Iwi urged to be cautious of Oil companies issued exploration permits

By Heeni Brown

Iwi dealing with oil companies Chevron and Statoil need to be on high alert after the Government approved almost 48,000 km² for oil and gas exploration.

This from lawyer Dayle Takitimu who has long been against oil drilling here in New Zealand.

Never too far from Dayle Takitimu's thoughts are the protests and close encounters her iwi Te Whānau-a-Apanui and Greenpeace have had with Petrobras, the Brazilian oil giant awarded a permit in 2010 to explore the Raukūmara Basin for gas and oil.

Now she has a set of new worries for the generations to come, with the Government granting oil company Chevron an exploration permit here in New Zealand.

Dayle Takitimu says, “They're only here chasing money, despite knowing how precious the environment is and how much the indigenous people are against it.”

Chevron will also work with Statoil, a company currently carrying out their permit in Northland-Reinga despite protests over the weekend and the disaster off the coast of Brazil with an oil spill totalling 2400 barrels three years ago. Therefore Haami Piripi of Te Hiku o te Ika has been keeping a close eye on Statoil.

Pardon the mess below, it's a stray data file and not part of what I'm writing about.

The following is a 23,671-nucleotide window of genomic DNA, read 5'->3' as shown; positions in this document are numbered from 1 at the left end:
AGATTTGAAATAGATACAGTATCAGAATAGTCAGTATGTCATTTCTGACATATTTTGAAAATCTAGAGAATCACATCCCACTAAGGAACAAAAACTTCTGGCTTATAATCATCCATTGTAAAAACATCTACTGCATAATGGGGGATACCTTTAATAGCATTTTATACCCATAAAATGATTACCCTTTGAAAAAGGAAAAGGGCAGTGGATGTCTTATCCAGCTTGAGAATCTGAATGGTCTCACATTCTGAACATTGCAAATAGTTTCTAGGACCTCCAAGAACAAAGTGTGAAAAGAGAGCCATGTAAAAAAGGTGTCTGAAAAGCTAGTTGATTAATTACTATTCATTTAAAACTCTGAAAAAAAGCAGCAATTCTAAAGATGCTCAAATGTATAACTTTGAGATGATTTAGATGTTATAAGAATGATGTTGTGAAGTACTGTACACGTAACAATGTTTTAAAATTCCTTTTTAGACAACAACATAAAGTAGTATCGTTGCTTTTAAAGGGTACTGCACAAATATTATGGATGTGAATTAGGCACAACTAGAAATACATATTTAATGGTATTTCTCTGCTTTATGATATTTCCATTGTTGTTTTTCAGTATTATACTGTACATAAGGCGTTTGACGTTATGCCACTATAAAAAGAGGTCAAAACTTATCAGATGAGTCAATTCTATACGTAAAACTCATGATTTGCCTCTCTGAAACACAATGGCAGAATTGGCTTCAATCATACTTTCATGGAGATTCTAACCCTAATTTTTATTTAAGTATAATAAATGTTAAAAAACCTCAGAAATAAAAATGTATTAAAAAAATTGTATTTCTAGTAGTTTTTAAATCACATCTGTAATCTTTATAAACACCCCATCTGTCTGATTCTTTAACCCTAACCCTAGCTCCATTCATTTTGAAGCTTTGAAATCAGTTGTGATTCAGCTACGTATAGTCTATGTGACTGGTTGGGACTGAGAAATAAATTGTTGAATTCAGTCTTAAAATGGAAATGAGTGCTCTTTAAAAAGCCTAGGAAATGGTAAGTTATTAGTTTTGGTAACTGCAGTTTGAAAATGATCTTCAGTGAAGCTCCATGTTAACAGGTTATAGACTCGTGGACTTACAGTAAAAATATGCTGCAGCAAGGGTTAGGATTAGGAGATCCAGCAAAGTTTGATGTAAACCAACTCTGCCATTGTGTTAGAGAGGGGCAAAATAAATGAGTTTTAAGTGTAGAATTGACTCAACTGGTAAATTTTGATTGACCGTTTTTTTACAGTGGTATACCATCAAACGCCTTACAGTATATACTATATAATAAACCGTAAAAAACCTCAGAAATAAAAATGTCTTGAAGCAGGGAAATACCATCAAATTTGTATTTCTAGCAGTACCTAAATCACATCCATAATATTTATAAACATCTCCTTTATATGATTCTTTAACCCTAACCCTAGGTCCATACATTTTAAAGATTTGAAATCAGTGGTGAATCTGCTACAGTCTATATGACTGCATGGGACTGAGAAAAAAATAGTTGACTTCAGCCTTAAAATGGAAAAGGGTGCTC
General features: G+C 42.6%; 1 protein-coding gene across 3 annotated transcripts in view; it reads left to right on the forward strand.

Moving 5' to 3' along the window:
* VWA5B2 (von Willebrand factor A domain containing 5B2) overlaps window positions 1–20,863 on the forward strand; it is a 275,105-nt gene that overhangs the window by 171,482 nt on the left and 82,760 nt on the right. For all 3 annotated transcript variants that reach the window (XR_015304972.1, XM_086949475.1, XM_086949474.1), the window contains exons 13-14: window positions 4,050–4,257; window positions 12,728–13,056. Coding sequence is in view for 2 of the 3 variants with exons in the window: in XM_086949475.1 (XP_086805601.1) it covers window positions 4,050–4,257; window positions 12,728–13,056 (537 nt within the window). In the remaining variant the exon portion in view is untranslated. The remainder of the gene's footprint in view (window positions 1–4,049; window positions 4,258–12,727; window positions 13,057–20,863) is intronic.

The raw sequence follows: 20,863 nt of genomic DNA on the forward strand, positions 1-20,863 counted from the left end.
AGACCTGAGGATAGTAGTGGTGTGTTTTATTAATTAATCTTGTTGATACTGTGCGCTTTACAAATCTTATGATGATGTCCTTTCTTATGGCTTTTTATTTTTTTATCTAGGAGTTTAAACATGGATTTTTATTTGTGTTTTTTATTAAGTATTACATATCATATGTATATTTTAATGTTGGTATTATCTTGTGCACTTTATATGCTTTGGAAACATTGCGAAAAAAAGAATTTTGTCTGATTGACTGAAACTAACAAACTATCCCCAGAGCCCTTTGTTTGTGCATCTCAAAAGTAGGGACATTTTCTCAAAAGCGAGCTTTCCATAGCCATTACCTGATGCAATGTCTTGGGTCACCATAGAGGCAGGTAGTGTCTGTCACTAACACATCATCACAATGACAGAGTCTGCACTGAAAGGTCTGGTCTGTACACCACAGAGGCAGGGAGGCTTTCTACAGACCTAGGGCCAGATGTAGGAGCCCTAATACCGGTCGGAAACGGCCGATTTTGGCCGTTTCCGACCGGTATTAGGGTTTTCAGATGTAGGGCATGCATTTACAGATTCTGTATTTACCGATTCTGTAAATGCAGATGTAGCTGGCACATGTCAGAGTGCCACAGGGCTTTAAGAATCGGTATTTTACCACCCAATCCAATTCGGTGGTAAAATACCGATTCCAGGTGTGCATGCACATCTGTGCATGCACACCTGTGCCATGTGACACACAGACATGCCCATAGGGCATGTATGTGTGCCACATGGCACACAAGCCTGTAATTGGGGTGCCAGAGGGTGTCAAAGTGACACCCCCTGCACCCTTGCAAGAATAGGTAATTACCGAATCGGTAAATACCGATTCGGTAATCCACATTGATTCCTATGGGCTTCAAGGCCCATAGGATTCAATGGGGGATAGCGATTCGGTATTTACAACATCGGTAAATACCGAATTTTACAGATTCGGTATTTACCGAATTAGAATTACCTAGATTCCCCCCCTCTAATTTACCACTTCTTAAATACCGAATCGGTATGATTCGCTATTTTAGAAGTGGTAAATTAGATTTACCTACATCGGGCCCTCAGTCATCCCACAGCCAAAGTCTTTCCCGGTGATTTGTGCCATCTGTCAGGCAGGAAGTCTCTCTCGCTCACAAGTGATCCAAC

“Statoil has agreed for us to have a man on board their ship as eyes and ears for our iwi. They've agreed to that, but it's just a start,” 

Dayle Takitimu says, “Look at the Taranaki iwi, even though the Government has said it's bought good things to Taranaki, if you talk to the people themselves, the brown people, they haven't benefited at all from it, they've been left with nothing.”

While some disapprove of the Government's move, a launch will be held in March next year for a Block Offer.